So much has been flying through the interwebs about Dylan Farrow, and her allegations of sexual abuse at the hands of her then father-figure, Woody Allen, we decided it was time for a quick round up because of the relevance to rape culture. It's distressing, to say the least, to begin to realize the impact of rape culture on children in this country. The rationalizations in favor of the accused perpetrator, the victim-blaming (also blaming the mother/parent, as happened with Mia Farrow), the fear of coming forward, the failure of the law enforcement and legal systems - all themes in rape culture - become even more problematic when we are considering the sexual abuse of children. And when we also add in the strange phenomena of celebrity in this country, well, it's a mess (Roman Polanski, anyone? R. Kelly?). Celebrity Stephen King decided to weigh in on Twitter, reflecting what appeared to be a clear element of sexist victim-blaming, and was quickly lambasted, inciting this *pretty good* apology (of course you should draw your own conclusions as to the sincerity and meaningfulness of it). Somehow celebrity voices seem to outweigh the rest of us, whether or not they have any relevant education, experience or expertise on the topic.
The crucial dilemma of child sexual abuse, I think, is that it is the most easily condemnable, yet most difficult to prove, and the legal process/system is often equally (perhaps more?) damaging to the child-victim (in some cases) than the actual abuse. This piece from RH Reality Check on believing victims is very powerful, and reminds us that there is evidence that most of these accusations are found to be true. And this one from Rage Against the Minivan helps us to remember that, "...publicly speculating that it’s a lie is perpetuating the rape culture that tells women that they should stay silent. Or worse, that it’s up for debate if they come forward." While this one from Feministing reminds us that boycotting celebrities is great, but we also need to be so vigilant in our real lives, with acquaintances and social circles.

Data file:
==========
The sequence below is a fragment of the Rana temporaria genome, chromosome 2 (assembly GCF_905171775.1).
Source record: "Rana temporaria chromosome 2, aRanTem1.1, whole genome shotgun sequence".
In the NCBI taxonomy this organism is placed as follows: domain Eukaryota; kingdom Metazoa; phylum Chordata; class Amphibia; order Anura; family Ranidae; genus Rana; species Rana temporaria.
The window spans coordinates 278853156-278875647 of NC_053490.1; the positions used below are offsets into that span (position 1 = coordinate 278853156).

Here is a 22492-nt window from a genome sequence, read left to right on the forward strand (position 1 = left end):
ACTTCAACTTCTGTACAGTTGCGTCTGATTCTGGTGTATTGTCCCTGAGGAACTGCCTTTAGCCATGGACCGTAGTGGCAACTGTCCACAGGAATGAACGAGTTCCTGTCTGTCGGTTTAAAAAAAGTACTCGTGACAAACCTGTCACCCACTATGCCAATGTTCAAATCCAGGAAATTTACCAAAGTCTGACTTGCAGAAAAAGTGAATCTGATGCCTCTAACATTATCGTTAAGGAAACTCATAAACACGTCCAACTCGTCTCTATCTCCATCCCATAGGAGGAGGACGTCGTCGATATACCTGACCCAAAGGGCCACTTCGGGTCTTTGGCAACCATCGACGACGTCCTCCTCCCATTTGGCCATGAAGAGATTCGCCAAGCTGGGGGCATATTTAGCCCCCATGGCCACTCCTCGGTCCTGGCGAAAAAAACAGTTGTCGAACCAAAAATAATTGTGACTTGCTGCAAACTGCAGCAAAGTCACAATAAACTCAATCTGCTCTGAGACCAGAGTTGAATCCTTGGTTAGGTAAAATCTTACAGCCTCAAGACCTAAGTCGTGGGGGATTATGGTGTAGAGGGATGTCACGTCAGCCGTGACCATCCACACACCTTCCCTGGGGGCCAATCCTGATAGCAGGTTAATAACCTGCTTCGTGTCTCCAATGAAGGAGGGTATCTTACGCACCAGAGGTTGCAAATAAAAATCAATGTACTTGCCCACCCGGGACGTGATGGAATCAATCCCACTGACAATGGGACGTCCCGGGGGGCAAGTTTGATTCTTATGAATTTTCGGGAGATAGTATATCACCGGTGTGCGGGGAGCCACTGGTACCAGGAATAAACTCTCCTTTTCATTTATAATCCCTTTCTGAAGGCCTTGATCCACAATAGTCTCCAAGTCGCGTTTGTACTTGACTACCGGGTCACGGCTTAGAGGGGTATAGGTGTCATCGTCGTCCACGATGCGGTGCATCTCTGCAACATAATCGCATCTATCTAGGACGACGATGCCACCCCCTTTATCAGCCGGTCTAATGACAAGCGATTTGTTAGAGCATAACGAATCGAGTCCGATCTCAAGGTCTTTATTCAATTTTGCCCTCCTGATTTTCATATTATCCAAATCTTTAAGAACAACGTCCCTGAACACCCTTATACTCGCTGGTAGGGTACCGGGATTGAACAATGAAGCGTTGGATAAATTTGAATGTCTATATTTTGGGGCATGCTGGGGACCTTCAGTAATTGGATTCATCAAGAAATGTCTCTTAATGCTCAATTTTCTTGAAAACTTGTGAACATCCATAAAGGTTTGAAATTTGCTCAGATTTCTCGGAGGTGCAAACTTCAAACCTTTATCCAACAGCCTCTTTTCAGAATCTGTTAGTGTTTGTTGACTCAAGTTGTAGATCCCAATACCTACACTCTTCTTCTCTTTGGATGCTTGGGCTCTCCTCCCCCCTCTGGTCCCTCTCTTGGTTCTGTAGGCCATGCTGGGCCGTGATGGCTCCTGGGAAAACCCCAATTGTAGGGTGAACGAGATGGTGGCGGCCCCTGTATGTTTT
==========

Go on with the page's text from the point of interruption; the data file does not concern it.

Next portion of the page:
Dylan herself explains how in her situation, "Most found it easier to accept the ambiguity, to say, 'who can say what happened,' to pretend that nothing was wrong." They continued to worship her abuser, and she grew up in a culture of victim-blaming. This is a terrible reality for many victims in our rape culture, and is particularly devastating when the victims are children. Dylan's brave act of coming forward publicly forces us to face up to the fact that there is a real, live victim in this "situation" - we can no longer ignore this because of the discomfort it brings. This article in the NY Magazine puts it well, "...our willful ignorance is explained by the fact that, if we really grappled with how common sexual harassment and assault really are, we’d never want to get out of bed in the morning." I agree, but it's time to shed some light on this issue so that we can actually change it, and let the healing begin.